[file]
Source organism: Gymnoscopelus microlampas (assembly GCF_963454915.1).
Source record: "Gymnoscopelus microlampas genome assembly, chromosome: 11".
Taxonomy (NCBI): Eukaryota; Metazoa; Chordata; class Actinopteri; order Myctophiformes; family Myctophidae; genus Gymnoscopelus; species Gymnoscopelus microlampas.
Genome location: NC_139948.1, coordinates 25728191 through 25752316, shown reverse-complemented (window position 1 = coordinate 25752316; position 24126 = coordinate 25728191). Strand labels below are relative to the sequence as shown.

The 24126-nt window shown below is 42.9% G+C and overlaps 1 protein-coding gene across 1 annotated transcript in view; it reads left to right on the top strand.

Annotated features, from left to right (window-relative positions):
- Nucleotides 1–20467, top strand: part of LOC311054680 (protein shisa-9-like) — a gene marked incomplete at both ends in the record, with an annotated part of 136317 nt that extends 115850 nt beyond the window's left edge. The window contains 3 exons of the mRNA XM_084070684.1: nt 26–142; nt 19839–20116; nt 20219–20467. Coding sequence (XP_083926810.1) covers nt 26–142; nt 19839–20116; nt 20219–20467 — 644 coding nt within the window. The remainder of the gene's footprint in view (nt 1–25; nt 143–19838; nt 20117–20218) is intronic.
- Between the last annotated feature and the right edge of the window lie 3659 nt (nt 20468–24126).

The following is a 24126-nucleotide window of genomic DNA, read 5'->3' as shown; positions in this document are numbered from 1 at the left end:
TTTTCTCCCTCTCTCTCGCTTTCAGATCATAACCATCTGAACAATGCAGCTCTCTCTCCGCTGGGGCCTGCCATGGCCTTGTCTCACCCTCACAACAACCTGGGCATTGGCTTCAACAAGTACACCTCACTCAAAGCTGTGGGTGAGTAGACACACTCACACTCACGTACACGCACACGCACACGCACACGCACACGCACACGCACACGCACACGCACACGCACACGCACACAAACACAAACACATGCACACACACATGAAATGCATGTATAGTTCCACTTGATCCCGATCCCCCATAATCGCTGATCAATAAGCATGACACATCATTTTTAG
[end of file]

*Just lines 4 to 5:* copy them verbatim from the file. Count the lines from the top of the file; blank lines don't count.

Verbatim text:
Genome location: NC_139948.1, coordinates 25728191 through 25752316, shown reverse-complemented (window position 1 = coordinate 25752316; position 24126 = coordinate 25728191). Strand labels below are relative to the sequence as shown.

The 24126-nt window shown below is 42.9% G+C and overlaps 1 protein-coding gene across 1 annotated transcript in view; it reads left to right on the top strand.